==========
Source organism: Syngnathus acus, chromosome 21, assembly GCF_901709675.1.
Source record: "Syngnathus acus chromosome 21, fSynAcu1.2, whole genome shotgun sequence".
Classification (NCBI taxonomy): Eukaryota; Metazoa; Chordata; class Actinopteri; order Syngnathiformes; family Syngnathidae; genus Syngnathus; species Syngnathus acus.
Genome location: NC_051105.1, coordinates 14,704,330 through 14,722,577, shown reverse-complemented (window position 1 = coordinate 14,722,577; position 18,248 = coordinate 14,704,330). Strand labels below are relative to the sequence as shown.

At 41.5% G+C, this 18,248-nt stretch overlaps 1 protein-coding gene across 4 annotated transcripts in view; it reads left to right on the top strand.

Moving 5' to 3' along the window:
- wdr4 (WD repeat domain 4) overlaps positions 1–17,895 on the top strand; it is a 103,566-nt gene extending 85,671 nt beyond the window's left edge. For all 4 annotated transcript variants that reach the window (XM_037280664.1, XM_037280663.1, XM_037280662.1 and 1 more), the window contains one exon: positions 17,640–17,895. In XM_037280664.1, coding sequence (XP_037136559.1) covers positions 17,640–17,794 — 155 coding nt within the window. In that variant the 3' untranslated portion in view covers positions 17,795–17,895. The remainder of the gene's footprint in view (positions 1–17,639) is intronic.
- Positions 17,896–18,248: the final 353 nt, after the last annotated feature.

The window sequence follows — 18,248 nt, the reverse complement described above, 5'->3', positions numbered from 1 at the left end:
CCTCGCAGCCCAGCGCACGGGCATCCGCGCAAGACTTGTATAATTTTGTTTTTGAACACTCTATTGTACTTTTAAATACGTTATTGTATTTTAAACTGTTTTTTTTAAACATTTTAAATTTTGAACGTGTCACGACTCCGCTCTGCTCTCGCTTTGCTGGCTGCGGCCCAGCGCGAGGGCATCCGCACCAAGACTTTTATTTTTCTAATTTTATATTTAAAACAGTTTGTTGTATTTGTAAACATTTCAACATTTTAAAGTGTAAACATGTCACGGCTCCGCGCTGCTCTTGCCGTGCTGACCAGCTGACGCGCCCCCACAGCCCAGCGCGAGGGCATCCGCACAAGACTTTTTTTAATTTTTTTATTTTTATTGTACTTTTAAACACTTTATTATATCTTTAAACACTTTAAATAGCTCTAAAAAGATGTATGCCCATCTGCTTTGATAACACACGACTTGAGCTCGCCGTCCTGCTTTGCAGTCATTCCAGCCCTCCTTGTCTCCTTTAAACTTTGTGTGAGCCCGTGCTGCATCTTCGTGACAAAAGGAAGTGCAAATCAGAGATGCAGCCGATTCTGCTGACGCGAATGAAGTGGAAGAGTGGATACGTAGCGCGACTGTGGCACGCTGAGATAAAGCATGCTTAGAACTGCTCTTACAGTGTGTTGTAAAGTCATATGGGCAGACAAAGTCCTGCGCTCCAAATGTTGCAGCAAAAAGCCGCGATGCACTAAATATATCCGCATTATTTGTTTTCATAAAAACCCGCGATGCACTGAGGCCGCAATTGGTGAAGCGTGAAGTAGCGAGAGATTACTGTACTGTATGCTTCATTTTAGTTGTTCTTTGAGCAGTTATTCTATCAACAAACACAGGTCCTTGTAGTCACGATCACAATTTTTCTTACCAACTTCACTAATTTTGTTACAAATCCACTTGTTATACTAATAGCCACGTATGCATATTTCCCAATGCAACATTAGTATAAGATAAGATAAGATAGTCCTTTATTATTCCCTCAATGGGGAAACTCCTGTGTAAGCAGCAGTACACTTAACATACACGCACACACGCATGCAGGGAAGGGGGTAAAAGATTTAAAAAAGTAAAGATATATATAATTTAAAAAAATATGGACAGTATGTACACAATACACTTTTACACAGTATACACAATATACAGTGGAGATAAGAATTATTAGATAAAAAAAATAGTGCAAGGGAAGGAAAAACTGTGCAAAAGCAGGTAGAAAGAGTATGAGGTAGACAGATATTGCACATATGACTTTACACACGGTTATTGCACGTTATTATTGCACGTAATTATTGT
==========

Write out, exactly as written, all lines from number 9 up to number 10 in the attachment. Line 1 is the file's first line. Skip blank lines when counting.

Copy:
The window sequence follows — 18,248 nt, the reverse complement described above, 5'->3', positions numbered from 1 at the left end:
CCTCGCAGCCCAGCGCACGGGCATCCGCGCAAGACTTGTATAATTTTGTTTTTGAACACTCTATTGTACTTTTAAATACGTTATTGTATTTTAAACTGTTTTTTTTAAACATTTTAAATTTTGAACGTGTCACGACTCCGCTCTGCTCTCGCTTTGCTGGCTGCGGCCCAGCGCGAGGGCATCCGCACCAAGACTTTTATTTTTCTAATTTTATATTTAAAACAGTTTGTTGTATTTGTAAACATTTCAACATTTTAAAGTGTAAACATGTCACGGCTCCGCGCTGCTCTTGCCGTGCTGACCAGCTGACGCGCCCCCACAGCCCAGCGCGAGGGCATCCGCACAAGACTTTTTTTAATTTTTTTATTTTTATTGTACTTTTAAACACTTTATTATATCTTTAAACACTTTAAATAGCTCTAAAAAGATGTATGCCCATCTGCTTTGATAACACACGACTTGAGCTCGCCGTCCTGCTTTGCAGTCATTCCAGCCCTCCTTGTCTCCTTTAAACTTTGTGTGAGCCCGTGCTGCATCTTCGTGACAAAAGGAAGTGCAAATCAGAGATGCAGCCGATTCTGCTGACGCGAATGAAGTGGAAGAGTGGATACGTAGCGCGACTGTGGCACGCTGAGATAAAGCATGCTTAGAACTGCTCTTACAGTGTGTTGTAAAGTCATATGGGCAGACAAAGTCCTGCGCTCCAAATGTTGCAGCAAAAAGCCGCGATGCACTAAATATATCCGCATTATTTGTTTTCATAAAAACCCGCGATGCACTGAGGCCGCAATTGGTGAAGCGTGAAGTAGCGAGAGATTACTGTACTGTATGCTTCATTTTAGTTGTTCTTTGAGCAGTTATTCTATCAACAAACACAGGTCCTTGTAGTCACGATCACAATTTTTCTTACCAACTTCACTAATTTTGTTACAAATCCACTTGTTATACTAATAGCCACGTATGCATATTTCCCAATGCAACATTAGTATAAGATAAGATAAGATAGTCCTTTATTATTCCCTCAATGGGGAAACTCCTGTGTAAGCAGCAGTACACTTAACATACACGCACACACGCATGCAGGGAAGGGGGTAAAAGATTTAAAAAAGTAAAGATATATATAATTTAAAAAAATATGGACAGTATGTACACAATACACTTTTACACAGTATACACAATATACAGTGGAGATAAGAATTATTAGATAAAAAAAATAGTGCAAGGGAAGGAAAAACTGTGCAAAAGCAGGTAGAAAGAGTATGAGGTAGACAGATATTGCACATATGACTTTACACACGGTTATTGCACGTTATTATTGCACGTAATTATTGT